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The world’s desperate need for Cyberwarfare regulation

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The landscape of contemporary conflict has changed rapidly in the last thirty years. Cyberwarfare has increased the scope of and scale of warfare such that damage is no longer primarily limited by the threshold of the battlefield; wars are waged between societies rather than armies. António Guterres, the secretary-general of the UN, has predicted, “the next war will begin with a massive cyberattack to destroy military capacity . . . and paralyze basic infrastructure such as electric networks”. Thus far, however, the international community has failed to create multilateral regulations to control its usage, instead deciding to equate technological and conventional warfare by framing the law as it exists. This is perhaps because cyberspace continues to constitute a particularly nuanced area of contemporary warfare. The difficulty in its regulation is found in the difficulty to define it. In cyberwarfare, unlike most traditional conflicts, lines of liability are often convoluted. 

Current regulatory efforts directed at cyberwarfare attempt to frame the technological into the physical. The NATO Cooperative Cyber Defence Centre of Excellence drafted the Tallinn Manual 2.0 in 2017 (3.0 currently in production) which aims to illustrate how current international norms are applicable to cyberspace. This treats the law as it is rather than proposing new regulations, however, in order for International Humanitarian Law to be applicable (the law that regulates the conduct of war), an armed conflict has to be declared. This can be problematic. Paragraph 70 of Prosecutor v. Tadic defines armed conflict as, “whenever there is a resort to armed force between states”. A cyberattack may not have the same physical damage as a military one, yet can exert a similar or worse effect on the civilian population.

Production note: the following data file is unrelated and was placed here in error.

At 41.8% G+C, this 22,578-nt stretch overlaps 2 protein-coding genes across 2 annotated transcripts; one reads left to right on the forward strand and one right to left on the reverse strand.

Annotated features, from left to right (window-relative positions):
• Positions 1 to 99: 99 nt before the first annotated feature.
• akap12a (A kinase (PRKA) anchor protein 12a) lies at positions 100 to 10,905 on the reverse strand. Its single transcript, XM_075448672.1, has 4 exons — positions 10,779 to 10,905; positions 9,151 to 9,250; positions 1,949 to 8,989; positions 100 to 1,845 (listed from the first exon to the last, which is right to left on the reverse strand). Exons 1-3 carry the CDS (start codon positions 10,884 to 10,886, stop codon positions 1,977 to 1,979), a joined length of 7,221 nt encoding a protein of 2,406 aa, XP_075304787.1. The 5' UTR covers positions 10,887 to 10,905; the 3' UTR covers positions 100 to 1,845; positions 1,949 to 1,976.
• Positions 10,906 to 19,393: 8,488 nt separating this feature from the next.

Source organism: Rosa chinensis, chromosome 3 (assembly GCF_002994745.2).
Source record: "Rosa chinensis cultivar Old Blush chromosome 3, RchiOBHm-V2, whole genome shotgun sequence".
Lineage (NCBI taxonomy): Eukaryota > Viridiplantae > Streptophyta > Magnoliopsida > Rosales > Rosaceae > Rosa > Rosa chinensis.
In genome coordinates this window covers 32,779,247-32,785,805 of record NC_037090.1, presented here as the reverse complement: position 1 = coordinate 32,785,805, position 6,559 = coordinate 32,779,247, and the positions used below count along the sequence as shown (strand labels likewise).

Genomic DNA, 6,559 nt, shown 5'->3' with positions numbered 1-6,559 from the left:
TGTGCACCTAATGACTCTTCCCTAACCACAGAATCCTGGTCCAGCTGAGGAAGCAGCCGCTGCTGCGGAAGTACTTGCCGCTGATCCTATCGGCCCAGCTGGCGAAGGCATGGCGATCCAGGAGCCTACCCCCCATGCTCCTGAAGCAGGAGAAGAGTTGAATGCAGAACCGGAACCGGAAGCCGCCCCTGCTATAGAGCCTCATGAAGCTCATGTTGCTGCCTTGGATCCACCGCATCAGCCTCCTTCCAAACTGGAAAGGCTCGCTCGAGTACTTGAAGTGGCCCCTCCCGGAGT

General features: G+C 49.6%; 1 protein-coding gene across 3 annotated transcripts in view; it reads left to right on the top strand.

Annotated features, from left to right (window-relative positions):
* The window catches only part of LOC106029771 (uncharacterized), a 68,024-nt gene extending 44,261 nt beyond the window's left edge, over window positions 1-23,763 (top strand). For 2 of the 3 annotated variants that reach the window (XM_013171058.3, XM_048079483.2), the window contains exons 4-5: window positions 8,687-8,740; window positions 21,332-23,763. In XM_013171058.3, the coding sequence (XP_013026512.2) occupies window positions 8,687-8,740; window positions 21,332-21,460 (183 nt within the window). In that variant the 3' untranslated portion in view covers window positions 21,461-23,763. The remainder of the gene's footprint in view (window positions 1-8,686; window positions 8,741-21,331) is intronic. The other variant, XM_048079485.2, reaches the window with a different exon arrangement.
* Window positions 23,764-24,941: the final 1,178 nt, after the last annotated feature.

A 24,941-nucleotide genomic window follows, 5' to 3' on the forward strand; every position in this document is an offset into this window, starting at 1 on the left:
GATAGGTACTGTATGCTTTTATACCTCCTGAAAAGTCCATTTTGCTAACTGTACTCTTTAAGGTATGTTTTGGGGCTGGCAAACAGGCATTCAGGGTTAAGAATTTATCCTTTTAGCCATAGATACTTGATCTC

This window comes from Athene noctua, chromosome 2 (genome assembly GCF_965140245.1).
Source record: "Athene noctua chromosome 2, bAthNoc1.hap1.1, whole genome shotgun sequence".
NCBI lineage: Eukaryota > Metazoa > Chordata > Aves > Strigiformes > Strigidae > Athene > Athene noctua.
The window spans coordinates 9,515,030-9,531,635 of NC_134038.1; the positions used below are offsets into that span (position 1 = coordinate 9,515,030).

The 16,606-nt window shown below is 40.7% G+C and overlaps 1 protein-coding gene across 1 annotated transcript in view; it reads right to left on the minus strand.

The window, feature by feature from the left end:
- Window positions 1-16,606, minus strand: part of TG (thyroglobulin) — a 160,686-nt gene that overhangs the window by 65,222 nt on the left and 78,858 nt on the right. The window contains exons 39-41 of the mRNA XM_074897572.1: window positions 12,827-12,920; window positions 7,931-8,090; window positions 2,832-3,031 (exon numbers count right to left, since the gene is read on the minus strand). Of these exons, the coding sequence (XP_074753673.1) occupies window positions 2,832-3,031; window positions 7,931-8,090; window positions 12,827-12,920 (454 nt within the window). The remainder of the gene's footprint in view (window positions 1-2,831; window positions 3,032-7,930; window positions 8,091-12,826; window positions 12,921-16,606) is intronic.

Since its first extensive usage in the late 2000s, an act of cyberwarfare has yet to trigger international humanitarian law. For example, Iran and Israel have been involved in slowly escalating tit-for-tat cyberattacks for the past year. In April, Israeli Prime Minister Benjamin Netanyahu seemed to confirm that it was behind a large-scale blackout at an Iranian nuclear facility saying after the event that, “the struggle against Iran and its proxies and the Iranian armament efforts is a huge mission”. Following attacks on petrol stations in late October, Iran have alleged retaliated with attacks on the Israeli hospital system, shutting down all systems in the north-central part of the country. This has led Reuven Eliyahu, director of information security and cyber at the Health Ministry, to state, “We are in a third world war on cyber,” yet there is no distinctive point in which these escalations could be defined as an ‘armed conflict’.